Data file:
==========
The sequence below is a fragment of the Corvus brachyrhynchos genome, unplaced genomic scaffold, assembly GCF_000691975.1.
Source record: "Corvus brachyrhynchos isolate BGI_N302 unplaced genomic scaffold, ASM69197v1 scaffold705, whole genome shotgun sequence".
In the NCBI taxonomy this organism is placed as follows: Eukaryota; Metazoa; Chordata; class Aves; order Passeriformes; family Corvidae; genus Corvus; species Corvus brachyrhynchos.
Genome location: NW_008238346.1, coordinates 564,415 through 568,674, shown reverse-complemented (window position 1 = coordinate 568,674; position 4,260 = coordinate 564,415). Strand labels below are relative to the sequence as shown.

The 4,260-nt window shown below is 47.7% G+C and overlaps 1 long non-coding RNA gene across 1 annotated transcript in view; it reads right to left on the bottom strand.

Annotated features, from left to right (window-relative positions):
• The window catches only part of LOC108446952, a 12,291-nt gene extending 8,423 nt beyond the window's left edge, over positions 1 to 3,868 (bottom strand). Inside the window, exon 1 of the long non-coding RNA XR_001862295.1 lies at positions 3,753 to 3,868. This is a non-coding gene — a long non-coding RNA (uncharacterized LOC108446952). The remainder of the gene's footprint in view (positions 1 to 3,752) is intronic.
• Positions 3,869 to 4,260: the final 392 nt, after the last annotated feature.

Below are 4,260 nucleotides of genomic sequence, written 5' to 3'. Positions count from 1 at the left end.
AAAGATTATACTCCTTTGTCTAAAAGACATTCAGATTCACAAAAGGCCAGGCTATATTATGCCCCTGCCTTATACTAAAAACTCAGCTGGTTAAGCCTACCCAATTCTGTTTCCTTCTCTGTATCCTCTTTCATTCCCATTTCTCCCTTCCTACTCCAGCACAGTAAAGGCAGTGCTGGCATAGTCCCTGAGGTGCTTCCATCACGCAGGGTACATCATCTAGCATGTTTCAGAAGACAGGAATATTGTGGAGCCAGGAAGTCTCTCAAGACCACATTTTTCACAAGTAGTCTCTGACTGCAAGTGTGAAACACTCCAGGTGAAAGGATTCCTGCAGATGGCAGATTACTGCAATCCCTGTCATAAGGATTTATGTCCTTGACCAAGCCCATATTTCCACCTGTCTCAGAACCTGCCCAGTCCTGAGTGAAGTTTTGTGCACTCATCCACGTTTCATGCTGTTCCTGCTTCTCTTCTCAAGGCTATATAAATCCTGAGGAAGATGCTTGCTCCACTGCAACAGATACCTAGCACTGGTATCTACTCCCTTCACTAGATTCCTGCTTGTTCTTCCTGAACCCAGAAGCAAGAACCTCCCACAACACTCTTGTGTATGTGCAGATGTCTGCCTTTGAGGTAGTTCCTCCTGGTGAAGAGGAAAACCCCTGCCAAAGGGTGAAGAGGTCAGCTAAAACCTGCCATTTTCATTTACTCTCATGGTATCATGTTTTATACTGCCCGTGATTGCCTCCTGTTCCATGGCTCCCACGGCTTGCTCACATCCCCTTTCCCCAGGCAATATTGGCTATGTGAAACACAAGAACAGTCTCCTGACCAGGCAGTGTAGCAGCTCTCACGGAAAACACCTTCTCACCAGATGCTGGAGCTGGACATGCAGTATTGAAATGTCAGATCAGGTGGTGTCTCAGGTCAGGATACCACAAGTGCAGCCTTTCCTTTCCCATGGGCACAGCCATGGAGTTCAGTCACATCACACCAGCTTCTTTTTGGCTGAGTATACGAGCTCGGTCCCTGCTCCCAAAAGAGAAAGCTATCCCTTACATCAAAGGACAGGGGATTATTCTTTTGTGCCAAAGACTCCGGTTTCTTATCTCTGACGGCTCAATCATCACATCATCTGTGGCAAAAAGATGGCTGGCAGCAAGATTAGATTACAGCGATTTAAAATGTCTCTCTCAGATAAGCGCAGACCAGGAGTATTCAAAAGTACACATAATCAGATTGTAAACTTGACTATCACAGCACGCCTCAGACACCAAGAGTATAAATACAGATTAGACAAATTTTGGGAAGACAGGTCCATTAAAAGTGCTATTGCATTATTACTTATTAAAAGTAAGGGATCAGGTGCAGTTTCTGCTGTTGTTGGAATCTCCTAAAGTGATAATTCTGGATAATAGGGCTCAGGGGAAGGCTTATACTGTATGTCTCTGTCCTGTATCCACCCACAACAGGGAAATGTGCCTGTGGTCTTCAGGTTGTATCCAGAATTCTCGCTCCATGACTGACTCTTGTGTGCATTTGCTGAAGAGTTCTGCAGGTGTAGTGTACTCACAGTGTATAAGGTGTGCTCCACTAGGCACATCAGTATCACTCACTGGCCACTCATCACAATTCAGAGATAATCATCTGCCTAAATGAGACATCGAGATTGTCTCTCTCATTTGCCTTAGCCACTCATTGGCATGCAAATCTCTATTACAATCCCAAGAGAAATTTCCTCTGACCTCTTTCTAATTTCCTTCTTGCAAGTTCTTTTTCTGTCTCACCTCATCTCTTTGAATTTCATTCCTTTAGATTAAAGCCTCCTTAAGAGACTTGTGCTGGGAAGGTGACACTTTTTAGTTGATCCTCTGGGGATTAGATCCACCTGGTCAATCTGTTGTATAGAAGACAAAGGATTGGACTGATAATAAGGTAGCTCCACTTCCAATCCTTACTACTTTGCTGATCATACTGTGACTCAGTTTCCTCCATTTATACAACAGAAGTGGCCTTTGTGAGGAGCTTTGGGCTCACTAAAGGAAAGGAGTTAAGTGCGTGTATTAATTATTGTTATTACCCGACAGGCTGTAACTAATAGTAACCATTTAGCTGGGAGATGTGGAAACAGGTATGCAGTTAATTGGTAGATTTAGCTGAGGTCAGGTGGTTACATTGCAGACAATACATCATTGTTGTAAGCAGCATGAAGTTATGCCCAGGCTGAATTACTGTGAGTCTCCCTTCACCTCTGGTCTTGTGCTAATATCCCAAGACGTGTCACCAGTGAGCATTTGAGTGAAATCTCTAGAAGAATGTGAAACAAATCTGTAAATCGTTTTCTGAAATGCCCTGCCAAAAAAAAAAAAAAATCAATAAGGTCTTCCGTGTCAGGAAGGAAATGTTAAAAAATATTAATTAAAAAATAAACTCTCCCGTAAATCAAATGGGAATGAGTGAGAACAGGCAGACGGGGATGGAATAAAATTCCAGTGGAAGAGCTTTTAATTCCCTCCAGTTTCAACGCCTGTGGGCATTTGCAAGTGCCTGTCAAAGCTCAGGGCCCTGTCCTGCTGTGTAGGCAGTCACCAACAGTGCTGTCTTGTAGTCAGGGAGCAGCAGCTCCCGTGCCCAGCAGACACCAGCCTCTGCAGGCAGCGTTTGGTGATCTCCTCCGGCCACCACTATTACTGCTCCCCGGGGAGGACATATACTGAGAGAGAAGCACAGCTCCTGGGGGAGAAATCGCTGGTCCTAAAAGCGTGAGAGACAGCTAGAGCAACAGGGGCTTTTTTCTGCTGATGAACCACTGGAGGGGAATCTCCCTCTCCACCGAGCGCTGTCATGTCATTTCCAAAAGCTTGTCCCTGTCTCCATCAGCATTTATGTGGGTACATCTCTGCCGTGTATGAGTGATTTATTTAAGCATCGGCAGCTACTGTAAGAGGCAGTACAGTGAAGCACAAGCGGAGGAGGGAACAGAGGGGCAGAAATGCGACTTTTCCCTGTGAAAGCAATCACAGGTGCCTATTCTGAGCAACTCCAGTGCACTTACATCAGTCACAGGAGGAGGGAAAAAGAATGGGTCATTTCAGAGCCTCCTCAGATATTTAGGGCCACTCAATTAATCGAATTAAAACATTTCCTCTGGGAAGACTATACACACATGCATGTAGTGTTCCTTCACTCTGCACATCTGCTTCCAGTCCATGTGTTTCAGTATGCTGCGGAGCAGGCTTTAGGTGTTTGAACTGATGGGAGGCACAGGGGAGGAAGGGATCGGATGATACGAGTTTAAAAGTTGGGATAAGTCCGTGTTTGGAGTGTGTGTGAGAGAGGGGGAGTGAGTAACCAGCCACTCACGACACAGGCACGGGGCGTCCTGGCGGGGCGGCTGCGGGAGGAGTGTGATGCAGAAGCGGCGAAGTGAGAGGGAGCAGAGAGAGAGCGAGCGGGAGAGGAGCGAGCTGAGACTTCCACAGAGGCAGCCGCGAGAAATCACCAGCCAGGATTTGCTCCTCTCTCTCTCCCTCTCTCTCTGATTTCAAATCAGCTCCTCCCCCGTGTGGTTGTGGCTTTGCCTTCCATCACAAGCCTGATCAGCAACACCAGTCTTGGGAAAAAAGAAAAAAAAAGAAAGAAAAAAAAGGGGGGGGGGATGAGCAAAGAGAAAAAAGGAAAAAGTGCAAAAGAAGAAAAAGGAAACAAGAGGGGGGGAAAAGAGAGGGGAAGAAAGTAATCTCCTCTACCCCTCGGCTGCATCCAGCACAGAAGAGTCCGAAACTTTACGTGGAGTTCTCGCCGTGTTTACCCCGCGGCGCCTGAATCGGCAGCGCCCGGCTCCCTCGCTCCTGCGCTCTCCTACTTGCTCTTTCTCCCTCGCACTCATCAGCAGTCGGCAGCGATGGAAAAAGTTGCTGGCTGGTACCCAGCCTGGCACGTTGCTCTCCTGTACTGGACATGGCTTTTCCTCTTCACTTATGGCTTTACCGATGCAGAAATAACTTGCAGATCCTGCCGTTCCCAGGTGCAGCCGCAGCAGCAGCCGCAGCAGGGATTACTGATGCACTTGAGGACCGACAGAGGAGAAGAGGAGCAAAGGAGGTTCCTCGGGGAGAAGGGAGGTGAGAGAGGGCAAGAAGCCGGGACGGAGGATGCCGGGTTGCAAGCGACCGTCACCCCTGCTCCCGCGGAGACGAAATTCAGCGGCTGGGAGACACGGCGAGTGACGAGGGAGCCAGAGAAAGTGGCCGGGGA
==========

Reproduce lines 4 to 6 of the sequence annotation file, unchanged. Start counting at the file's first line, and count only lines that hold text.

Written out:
Genome location: NW_008238346.1, coordinates 564,415 through 568,674, shown reverse-complemented (window position 1 = coordinate 568,674; position 4,260 = coordinate 564,415). Strand labels below are relative to the sequence as shown.

The 4,260-nt window shown below is 47.7% G+C and overlaps 1 long non-coding RNA gene across 1 annotated transcript in view; it reads right to left on the bottom strand.

Annotated features, from left to right (window-relative positions):